In November of 2010, Air Force pilot Jeffrey Haney was tragically killed when his F22 crashed in Alaska. The subsequent investigation revealed an apparent flaw in the plane's oxygen generation system and was then restricted to flights of 25,000 feet of less. In the months that followed, several other pilots reported a lack of oxygen. Finally, after a recent incident where a pilot “scraped the underside of the aircraft on trees during a landing approach”, the entire fleet of F22 Raptors have been grounded indefinitely. According to an e-mail sent to Congress, "The pilot does not recall the incident and is being treated for physiological symptoms”.
I've been following the events carefully as this awe-inspiring jet was scheduled to fly at the 2011 Jones Beach Airshow which I photograph annually. This now seems highly unlikely as the show is just a few short weeks away. While photographers and aviation enthusiast's are certainly disappointed, most understand that the pilot's safety is of paramount concern, along with the nearly 400,000 spectators in attendance. Furthermore, each jet costs approximately $411 million dollars, so this is a rather expensive and urgent matter. Since the F22 has not seen action in Libya, speculation is growing as to the severity of the problem.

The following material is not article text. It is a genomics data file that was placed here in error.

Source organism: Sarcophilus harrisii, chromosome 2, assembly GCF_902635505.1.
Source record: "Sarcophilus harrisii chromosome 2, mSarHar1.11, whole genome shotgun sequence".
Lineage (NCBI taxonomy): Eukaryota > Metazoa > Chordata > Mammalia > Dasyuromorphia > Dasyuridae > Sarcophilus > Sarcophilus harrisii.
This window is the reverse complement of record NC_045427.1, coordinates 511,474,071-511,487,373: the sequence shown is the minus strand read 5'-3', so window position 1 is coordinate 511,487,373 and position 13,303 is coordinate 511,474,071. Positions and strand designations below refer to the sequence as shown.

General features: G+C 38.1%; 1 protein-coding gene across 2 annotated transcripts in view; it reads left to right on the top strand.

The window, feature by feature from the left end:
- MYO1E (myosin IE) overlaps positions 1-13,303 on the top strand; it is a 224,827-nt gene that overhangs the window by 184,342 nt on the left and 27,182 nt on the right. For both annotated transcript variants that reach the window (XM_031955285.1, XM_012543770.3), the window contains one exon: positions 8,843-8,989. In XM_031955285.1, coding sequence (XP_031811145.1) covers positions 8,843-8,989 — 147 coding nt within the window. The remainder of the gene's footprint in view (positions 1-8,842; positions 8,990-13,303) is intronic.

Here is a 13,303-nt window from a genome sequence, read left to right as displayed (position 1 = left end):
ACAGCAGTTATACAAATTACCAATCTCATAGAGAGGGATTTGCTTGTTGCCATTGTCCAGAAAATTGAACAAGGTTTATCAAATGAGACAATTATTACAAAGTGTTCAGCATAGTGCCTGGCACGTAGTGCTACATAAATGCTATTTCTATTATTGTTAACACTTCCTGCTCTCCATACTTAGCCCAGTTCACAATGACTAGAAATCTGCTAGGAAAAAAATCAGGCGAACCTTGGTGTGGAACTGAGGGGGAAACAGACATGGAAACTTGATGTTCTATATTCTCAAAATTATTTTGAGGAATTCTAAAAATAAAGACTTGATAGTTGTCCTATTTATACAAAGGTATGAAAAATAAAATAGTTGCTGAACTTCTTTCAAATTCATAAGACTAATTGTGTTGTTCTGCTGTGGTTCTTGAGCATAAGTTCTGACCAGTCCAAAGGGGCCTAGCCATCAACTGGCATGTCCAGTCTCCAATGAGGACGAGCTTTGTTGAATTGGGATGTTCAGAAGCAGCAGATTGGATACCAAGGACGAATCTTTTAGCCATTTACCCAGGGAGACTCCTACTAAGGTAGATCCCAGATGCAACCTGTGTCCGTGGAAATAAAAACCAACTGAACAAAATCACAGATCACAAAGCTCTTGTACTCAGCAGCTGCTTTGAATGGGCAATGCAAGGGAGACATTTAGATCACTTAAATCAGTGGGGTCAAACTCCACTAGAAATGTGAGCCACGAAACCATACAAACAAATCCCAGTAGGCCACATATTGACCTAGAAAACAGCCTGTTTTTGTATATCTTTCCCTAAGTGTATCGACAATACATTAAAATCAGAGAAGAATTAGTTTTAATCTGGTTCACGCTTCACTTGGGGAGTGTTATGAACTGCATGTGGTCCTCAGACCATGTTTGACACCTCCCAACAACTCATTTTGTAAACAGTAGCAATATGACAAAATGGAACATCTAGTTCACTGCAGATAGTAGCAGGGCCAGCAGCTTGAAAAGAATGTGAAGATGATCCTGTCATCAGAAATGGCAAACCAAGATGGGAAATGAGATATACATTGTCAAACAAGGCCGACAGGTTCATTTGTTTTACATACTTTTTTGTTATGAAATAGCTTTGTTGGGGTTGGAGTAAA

The last time I caught a glimpse of the F22 was in 2009 as its engines screamed directly overhead at Republic Airport in Farmingdale. I shouted with joy as the sheer power of this marvelous machine disappeared into the horizon leaving a trail of noise, and setting off a parking lot full of car alarms from the reverberation. At the actual Airshow, I was lucky enough to capture some images of the afterburner glow, the bomb doors opening, and the Heritage Flight. I hope to see it fly again some day soon.
To follow the latest news on the 2011 Jones Beach Airshow and the status of the F22, check here.